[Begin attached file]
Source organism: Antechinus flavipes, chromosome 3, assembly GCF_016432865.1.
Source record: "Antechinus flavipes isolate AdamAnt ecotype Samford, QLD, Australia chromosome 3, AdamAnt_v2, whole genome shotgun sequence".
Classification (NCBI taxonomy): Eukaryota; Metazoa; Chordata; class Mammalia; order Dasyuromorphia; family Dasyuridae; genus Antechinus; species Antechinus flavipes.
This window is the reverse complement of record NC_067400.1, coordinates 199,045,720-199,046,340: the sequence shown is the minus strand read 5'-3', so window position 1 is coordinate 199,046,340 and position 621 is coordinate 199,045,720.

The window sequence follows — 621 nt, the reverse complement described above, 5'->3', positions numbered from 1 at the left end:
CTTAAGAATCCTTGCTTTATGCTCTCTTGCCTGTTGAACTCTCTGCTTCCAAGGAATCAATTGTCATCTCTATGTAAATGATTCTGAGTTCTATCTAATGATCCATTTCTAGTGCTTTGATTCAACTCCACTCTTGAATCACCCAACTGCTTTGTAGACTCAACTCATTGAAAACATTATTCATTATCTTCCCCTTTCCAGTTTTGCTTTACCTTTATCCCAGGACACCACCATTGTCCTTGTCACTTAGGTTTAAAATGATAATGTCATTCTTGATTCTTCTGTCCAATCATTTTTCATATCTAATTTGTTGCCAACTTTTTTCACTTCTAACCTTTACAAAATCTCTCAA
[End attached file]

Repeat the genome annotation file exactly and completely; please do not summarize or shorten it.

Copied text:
Source organism: Antechinus flavipes, chromosome 3, assembly GCF_016432865.1.
Source record: "Antechinus flavipes isolate AdamAnt ecotype Samford, QLD, Australia chromosome 3, AdamAnt_v2, whole genome shotgun sequence".
Classification (NCBI taxonomy): Eukaryota; Metazoa; Chordata; class Mammalia; order Dasyuromorphia; family Dasyuridae; genus Antechinus; species Antechinus flavipes.
This window is the reverse complement of record NC_067400.1, coordinates 199,045,720-199,046,340: the sequence shown is the minus strand read 5'-3', so window position 1 is coordinate 199,046,340 and position 621 is coordinate 199,045,720.

The window sequence follows — 621 nt, the reverse complement described above, 5'->3', positions numbered from 1 at the left end:
CTTAAGAATCCTTGCTTTATGCTCTCTTGCCTGTTGAACTCTCTGCTTCCAAGGAATCAATTGTCATCTCTATGTAAATGATTCTGAGTTCTATCTAATGATCCATTTCTAGTGCTTTGATTCAACTCCACTCTTGAATCACCCAACTGCTTTGTAGACTCAACTCATTGAAAACATTATTCATTATCTTCCCCTTTCCAGTTTTGCTTTACCTTTATCCCAGGACACCACCATTGTCCTTGTCACTTAGGTTTAAAATGATAATGTCATTCTTGATTCTTCTGTCCAATCATTTTTCATATCTAATTTGTTGCCAACTTTTTTCACTTCTAACCTTTACAAAATCTCTCAA